Datasets as input types
We highly recommend doing the guided tour before you read this section. Furthermore, knowledge on custom input types and datasets is highly recommended, just as some basic understanding of repeats and model structure.
Sometimes, you will need something more than your own custom input types. More specifically, you might need an input type that depends on a dataset. This dataset can be made in the model itself or could be imported from a database.
To do so you will need an input type based on a dataset. For example, the user might enter personal details for several people. You can then ask the user to select the people whose details should end up in the report. Since you do not know the people the user will enter, you’ll need to store them in a dataset.
Setting up the model
To demonstrate how this works, we’ll first need a model. We’re going to make a very simple model that repeats a question a couple of times. The model will then put the answers into a dataset and use that to ask the user something.
To do so, please create a new model. Add a graph
g_input to your starting node. Create a repeat to repeat the graph three times. You should add a question in the graph
g_input for someone’s name. Last but not least, in the node
main.start, convert the graph into a dataset with the
graphtodataset('g_input') function. The result is shown below in the image.
Note that the formula
getvaluefromcallingnode('counter') is optional: it will only provide the user with some information.
The model right now gathers some names from the user and puts them in a dataset. You can check this by running the model, putting in some names and then use the data inspector to check if everything is alright. When you double-click the dataset, it should look similar to the picture below:
Adding the question
Now, let’s get started with the real work. We want to user to make a selection from the names he or she just entered. We first need to import the dataset to this node. Therefor, create a new formula (
ACTIONS > Formula) with
start.ds as value. Next, we’re going to add a question to the node question through
ACTIONS > Question. In the question screen, check the ‘Use dataset’ box at the bottom of the screen and enter
ds as the name (that is the name of our dataset).
You can select several input types here. For the example we will use the checklist. The checklist allows to user to select zero or more options. We will discuss the other options later on.
After selecting the checklist, ensure that the dataset is correctly set to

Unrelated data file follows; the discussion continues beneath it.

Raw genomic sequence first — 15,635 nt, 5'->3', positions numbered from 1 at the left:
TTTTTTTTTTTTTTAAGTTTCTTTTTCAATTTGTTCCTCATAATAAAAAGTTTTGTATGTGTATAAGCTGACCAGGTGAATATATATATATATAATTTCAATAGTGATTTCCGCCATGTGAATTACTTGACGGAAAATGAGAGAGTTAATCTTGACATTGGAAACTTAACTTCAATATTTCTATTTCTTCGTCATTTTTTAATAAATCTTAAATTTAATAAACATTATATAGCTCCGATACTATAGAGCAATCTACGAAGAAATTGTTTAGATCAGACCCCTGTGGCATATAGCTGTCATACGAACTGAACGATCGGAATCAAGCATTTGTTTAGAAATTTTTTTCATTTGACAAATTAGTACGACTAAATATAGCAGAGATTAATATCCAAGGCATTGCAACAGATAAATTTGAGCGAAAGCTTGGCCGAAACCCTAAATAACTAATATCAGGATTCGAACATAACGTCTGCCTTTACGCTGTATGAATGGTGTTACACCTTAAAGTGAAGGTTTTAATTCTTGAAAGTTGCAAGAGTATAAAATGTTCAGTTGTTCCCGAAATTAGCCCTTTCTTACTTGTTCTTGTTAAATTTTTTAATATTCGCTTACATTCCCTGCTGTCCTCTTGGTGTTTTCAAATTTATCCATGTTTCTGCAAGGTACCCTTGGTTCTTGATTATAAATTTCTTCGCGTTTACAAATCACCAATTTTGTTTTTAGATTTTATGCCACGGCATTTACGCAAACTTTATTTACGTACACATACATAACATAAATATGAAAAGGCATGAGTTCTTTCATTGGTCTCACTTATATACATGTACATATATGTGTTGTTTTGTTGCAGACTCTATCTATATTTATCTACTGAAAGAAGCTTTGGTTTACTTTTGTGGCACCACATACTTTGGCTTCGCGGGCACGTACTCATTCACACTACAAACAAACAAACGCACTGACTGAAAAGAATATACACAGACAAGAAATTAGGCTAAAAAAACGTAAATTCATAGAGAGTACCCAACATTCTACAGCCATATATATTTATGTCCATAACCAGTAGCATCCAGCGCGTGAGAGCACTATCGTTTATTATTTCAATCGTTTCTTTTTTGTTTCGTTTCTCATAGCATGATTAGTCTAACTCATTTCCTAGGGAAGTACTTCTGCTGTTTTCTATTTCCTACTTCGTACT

g_input and proceed to enter
start.name for the field and
start.selected the checkfield. Your screen should now look like this:
Running and checking the model
If you’ve done everything correctly, running the model should yield the following screen. Note that the names are entered in the previous nodes, and will probably differ from your model.
Differences between input types
As you might have seen by now, you can select other input types. It is, however, important to know the difference between them. Some, as with the checklist, require only one dataset. Others, such as the drop-down list, need two datasets. In such a case, you’ll need to create your own dataset as we did before (in
main.start). The difference is the way you ask the question.
The drop-down list has a field called ‘Variable to use’. In this field, you enter the dataset that acts as a template for your question. In our case, that is
main.start.ds. The question itself is, however, a dataset with a different name. In this example, we use
ds2 as name.
Note that this way uses two datasets! One as a template (
main.start.ds) and one as a result of the question (
main.question.ds2). So if you want to see the results, you’ll need to use the latter! The template dataset remains unchanged.
If you use a dataset, it happens that you create one based on earlier answers (e.g. with the function graphtodataset) and then show it to the end user. If the user then jumps back, changes things and the dataset is changed (new or deleted rows), the values given by the user are lost. Use ‘remember dataset’ to get the server to try to hold on to the original values. This checkbox is only available with the ‘grid’ and the ‘checklist’.
For the grid to handle such a potentially complex structure it needs to know how to recognize the different rows. This is done by a key. This key must be unique for the different rows, just like in a database. The server will use the key to determine if there are new, changed or deleted rows.
A special type of question in the Berkeley Studio is the grid. A grid presents information in a table, and if needed, allows users to edit this information. Furthermore, you can present the user with an empty grid (table) and ask them to fill in the required data.
As grids are completely based on data sets, we incorporated grids into the tutorial on data sets. If you are familiar with data sets and you want to jump straight into the action, please see Using the dataset II under ‘Presenting the selection’. Dynamic columns, dynamically hiding colums of the grid, is explained here.